This may seem a little strange. We added a new method, printOn:, and our printNl message starts behaving differently. It turns out that the printOn: message is the central printing function - once you've defined it, all of the other printing methods end up calling it. Its argument is a place to print to - quite often it is the variable "stdout". This variable is usually hooked to your terminal, and thus you get the printout to your screen.

The "super printOn: stream" lets our parent do what it did before - print out what our type is. The "an Account" part of the printout came from this. "' with balance: ' printOn: stream" creates the string " with balance: ", and prints it out to the stream, too. Finally, "balance printOn: stream" asks whatever object is hooked to the "balance" variable to print itself to the stream. We set "balance" to 0, so the 0 gets printed out.

4.6. Moving money around

We can now create accounts, and look at them. As it stands, though, our balance will always be 0 - what a tragedy! Our final methods will let us deposit and spend money. They're very simple:

     !Account methodsFor: 'moving money'!
     spend: amount
          balance := balance - amount
     deposit: amount
          balance := balance + amount
With these methods you can now deposit and spend amounts of money. Try these operations:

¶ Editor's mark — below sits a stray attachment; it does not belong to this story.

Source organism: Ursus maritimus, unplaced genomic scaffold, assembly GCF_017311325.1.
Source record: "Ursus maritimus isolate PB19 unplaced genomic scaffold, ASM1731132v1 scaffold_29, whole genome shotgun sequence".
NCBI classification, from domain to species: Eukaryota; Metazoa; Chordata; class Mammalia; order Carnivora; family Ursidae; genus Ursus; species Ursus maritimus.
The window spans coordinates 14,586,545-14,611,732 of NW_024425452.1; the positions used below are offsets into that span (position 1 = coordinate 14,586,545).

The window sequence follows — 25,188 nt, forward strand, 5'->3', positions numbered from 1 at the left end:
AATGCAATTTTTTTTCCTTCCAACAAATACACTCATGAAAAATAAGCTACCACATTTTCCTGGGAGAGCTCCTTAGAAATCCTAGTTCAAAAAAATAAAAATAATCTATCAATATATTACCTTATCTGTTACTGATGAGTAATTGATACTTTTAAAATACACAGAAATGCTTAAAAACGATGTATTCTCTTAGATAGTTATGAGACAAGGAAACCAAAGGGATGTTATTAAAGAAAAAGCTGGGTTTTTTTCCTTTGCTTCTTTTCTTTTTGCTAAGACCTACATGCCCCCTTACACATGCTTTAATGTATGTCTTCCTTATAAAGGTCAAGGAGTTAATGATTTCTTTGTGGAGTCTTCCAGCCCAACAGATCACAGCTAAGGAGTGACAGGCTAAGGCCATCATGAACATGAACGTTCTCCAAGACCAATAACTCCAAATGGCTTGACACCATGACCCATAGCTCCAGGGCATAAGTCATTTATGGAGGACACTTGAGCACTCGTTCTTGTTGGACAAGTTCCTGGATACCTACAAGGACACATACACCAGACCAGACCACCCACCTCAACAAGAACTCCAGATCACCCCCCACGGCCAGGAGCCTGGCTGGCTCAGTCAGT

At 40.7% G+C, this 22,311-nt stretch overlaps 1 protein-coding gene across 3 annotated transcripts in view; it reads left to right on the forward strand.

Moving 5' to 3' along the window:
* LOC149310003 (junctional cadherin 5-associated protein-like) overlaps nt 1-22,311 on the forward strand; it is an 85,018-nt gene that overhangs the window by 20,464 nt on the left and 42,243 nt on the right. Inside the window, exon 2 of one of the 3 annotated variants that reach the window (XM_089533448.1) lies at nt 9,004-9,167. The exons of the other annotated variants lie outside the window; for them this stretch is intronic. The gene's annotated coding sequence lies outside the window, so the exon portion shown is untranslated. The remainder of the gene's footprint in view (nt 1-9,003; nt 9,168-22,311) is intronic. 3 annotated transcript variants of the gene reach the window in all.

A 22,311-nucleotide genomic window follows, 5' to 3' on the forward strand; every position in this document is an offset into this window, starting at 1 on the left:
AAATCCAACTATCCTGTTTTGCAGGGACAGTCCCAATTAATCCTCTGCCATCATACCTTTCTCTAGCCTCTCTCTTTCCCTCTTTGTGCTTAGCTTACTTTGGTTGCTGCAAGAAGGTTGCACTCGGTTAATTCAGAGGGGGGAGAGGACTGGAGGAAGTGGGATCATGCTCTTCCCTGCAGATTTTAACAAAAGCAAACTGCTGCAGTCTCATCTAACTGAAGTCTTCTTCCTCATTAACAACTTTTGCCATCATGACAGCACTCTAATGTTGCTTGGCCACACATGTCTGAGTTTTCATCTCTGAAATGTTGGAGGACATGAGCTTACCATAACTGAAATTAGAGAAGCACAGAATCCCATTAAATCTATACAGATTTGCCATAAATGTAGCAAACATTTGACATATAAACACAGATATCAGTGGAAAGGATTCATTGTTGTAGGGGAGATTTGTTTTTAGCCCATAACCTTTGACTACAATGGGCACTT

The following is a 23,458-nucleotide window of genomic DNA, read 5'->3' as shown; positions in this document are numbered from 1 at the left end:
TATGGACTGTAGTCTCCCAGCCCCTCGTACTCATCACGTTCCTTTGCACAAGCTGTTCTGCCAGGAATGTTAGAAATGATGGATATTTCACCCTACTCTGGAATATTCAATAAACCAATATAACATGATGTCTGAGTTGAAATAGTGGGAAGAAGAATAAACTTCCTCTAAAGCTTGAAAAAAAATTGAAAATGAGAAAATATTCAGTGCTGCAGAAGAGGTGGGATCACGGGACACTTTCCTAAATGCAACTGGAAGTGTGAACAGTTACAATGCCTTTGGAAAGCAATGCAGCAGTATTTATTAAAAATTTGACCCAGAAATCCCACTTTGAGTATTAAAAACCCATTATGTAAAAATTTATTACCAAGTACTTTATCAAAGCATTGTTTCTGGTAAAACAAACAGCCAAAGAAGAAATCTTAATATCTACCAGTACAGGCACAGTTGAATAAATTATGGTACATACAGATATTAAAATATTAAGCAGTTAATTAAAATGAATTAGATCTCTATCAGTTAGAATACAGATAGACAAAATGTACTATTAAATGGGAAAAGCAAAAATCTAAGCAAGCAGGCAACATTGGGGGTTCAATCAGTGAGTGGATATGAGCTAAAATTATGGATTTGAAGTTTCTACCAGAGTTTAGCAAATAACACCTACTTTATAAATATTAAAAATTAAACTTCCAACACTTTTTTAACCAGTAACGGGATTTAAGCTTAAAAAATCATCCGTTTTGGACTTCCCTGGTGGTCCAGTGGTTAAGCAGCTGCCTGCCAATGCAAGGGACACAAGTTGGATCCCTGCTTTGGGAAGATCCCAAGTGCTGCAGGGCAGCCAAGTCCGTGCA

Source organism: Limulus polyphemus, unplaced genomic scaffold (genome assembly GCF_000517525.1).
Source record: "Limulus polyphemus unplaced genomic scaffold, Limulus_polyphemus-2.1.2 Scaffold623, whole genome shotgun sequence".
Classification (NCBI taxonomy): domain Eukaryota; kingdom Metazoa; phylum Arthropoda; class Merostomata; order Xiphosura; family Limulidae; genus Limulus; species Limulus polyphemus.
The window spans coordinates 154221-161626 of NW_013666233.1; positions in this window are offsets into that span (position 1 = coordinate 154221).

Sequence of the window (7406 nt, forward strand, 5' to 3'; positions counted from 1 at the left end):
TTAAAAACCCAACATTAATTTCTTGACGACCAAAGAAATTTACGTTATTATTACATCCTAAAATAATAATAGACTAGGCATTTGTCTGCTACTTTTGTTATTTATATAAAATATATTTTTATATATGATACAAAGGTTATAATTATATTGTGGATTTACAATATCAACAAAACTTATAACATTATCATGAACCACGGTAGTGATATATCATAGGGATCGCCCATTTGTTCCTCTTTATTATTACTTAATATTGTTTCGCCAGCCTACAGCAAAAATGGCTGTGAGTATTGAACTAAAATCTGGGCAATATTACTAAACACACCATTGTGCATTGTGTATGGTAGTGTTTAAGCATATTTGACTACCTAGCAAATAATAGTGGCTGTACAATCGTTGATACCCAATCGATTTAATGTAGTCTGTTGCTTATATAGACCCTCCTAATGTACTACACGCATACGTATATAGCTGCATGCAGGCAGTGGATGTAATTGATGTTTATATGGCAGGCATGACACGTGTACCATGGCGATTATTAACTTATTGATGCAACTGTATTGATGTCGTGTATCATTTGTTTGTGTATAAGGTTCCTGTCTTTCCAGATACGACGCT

a deposit: 125!
     a deposit: 20!
     a printNl!
     a spend: 10!
     a printNl!

4.7. Specialized objects

We now have a generic concept, "Account". We can create them, check their balance, and move money in and out of them. They provide a good foundation, but leave out important information that particular types of accounts might want. In the next chapter, we'll take a look at fixing this problem using subclasses.

5. Two Subclasses for the Account Class

This chapter continues from the previous chapter in demonstrating how one creates classes and subclasses in Smalltalk. In this chapter we will create two special subclasses of Account, known as Checking and Savings. We will continue to inherit the capabilities of Account, but will tailor the two kinds of objects to better manage particular kinds of accounts.

5.1. The Savings class

We create the Savings class as a subclass of Account. It holds money, just like an Account, but has an additional property that we will model: it is paid interest based on its balance. We create the class Savings as a subclass of Account:

     Account subclass: #Savings
          instanceVariableNames: 'interest'
          classVariableNames: ''
          poolDictionaries: ''
          category: nil !
The instance variable "interest" will accumulate interest paid. Thus, in addition to the "spend:" and "deposit:" messages which we inherit from our parent, Account, we will need to define a method to add in interest deposits, and a way to clear the interest variable (which we would do yearly, after we have paid taxes). We first define a method for allocating a new account - we need to make sure that the interest field starts at 0.